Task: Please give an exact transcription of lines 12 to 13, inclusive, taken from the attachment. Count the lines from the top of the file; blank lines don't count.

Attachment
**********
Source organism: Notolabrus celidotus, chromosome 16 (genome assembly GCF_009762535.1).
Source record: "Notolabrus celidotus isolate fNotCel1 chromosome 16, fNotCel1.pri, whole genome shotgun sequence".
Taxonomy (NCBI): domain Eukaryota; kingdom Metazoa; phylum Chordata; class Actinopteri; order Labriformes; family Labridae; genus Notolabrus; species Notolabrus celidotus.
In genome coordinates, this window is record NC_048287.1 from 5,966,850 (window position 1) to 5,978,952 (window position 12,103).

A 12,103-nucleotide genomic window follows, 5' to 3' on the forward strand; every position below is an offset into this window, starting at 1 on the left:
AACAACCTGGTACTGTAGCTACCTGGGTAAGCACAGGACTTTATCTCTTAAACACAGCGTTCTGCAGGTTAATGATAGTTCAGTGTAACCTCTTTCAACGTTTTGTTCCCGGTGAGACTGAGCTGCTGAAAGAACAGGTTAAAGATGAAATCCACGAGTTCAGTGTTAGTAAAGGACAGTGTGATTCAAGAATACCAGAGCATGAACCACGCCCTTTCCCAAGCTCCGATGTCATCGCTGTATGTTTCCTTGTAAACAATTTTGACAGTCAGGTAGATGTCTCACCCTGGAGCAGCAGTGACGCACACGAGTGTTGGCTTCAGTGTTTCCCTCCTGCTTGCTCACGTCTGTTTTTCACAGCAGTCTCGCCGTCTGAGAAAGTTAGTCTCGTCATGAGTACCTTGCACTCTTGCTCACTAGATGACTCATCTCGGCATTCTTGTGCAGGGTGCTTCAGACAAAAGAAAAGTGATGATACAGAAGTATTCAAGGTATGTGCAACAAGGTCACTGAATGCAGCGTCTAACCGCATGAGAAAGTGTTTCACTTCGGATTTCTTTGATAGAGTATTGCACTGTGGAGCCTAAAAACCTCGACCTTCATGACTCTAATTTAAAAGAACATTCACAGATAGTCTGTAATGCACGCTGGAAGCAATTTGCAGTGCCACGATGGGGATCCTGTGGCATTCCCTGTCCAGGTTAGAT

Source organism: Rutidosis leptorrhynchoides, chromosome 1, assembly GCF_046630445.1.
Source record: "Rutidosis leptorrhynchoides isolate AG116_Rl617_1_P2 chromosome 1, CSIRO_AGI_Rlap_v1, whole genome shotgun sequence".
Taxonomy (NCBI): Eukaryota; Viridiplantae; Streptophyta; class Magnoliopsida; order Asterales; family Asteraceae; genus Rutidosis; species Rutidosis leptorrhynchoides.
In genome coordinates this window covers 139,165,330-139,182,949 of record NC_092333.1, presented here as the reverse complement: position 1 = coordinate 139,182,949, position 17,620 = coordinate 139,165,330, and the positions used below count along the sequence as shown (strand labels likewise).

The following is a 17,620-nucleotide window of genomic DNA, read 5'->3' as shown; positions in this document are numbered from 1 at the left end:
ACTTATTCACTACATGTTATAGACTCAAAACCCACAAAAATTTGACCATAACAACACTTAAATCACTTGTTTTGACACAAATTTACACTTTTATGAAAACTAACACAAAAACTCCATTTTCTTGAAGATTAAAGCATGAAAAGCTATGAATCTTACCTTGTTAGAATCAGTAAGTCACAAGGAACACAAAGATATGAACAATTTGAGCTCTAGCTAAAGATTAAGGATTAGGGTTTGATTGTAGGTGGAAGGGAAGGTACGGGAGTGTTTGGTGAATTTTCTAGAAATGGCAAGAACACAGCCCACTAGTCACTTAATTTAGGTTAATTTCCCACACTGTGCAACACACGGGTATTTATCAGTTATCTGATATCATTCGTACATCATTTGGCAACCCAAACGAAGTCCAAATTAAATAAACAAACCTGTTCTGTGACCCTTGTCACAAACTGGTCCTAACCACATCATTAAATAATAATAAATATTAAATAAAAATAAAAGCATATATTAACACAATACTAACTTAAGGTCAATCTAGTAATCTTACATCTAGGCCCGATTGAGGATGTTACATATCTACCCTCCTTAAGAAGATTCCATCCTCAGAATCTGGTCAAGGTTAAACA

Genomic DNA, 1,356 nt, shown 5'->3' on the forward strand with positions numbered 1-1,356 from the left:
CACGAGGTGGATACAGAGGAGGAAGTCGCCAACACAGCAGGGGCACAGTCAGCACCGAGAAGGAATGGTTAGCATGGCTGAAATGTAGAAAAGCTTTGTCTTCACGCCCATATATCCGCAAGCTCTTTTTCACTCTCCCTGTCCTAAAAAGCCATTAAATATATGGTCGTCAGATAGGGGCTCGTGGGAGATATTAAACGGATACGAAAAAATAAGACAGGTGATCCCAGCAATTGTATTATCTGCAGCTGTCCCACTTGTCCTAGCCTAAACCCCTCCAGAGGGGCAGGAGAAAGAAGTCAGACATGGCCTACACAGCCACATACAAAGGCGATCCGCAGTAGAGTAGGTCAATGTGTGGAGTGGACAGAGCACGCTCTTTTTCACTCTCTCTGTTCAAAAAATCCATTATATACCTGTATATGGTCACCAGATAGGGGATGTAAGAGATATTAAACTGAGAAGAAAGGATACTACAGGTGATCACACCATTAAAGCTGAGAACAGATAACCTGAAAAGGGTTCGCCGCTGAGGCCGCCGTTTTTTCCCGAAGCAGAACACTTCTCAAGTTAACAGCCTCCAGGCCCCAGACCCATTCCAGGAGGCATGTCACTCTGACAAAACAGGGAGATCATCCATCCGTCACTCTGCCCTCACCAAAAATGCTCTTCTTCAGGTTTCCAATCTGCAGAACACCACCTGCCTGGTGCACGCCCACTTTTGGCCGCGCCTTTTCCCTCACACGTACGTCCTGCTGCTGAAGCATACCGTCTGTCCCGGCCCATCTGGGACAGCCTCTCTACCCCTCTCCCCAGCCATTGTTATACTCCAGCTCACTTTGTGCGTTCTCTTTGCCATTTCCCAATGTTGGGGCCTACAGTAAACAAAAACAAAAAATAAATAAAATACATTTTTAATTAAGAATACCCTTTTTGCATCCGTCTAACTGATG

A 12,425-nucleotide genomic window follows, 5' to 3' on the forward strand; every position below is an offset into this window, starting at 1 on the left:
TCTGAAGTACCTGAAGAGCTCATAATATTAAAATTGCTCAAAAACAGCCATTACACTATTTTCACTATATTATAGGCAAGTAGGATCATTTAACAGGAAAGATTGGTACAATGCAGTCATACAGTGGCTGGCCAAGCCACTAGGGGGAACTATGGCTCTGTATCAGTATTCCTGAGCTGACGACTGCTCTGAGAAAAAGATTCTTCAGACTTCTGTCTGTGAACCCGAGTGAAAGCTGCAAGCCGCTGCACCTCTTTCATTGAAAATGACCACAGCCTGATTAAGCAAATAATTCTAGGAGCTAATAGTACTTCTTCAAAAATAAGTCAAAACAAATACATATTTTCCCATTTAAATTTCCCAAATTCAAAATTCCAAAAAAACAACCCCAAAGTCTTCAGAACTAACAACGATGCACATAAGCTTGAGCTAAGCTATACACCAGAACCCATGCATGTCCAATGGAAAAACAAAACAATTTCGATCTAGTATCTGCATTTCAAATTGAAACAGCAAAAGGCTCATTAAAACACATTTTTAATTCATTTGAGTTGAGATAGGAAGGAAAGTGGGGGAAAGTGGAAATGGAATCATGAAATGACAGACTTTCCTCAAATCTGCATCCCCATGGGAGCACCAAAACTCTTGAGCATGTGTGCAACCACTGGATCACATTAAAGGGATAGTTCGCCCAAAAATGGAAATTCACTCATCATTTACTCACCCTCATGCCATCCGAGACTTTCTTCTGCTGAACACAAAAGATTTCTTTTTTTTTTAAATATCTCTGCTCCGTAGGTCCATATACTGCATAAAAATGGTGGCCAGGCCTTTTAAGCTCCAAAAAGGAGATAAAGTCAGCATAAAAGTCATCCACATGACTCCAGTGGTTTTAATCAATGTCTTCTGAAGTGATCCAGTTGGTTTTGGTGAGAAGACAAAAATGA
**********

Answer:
ACTTATTCACTACATGTTATAGACTCAAAACCCACAAAAATTTGACCATAACAACACTTAAATCACTTGTTTTGACACAAATTTACACTTTTATGAAAACTAACACAAAAACTCCATTTTCTTGAAGATTAAAGCATGAAAAGCTATGAATCTTACCTTGTTAGAATCAGTAAGTCACAAGGAACACAAAGATATGAACAATTTGAGCTCTAGCTAAAGATTAAGGATTAGGGTTTGATTGTAGGTGGAAGGGAAGGTACGGGAGTGTTTGGTGAATTTTCTAGAAATGGCAAGAACACAGCCCACTAGTCACTTAATTTAGGTTAATTTCCCACACTGTGCAACACACGGGTATTTATCAGTTATCTGATATCATTCGTACATCATTTGGCAACCCAAACGAAGTCCAAATTAAATAAACAAACCTGTTCTGTGACCCTTGTCACAAACTGGTCCTAACCACATCATTAAATAATAATAAATATTAAATAAAAATAAAAGCATATATTAACACAATACTAACTTAAGGTCAATCTAGTAATCTTACATCTAGGCCCGATTGAGGATGTTACATATCTACCCTCCTTAAGAAGATTCCATCCTCAGAATCTGGTCAAGGTTAAACA

Genomic DNA, 1,356 nt, shown 5'->3' on the forward strand with positions numbered 1-1,356 from the left: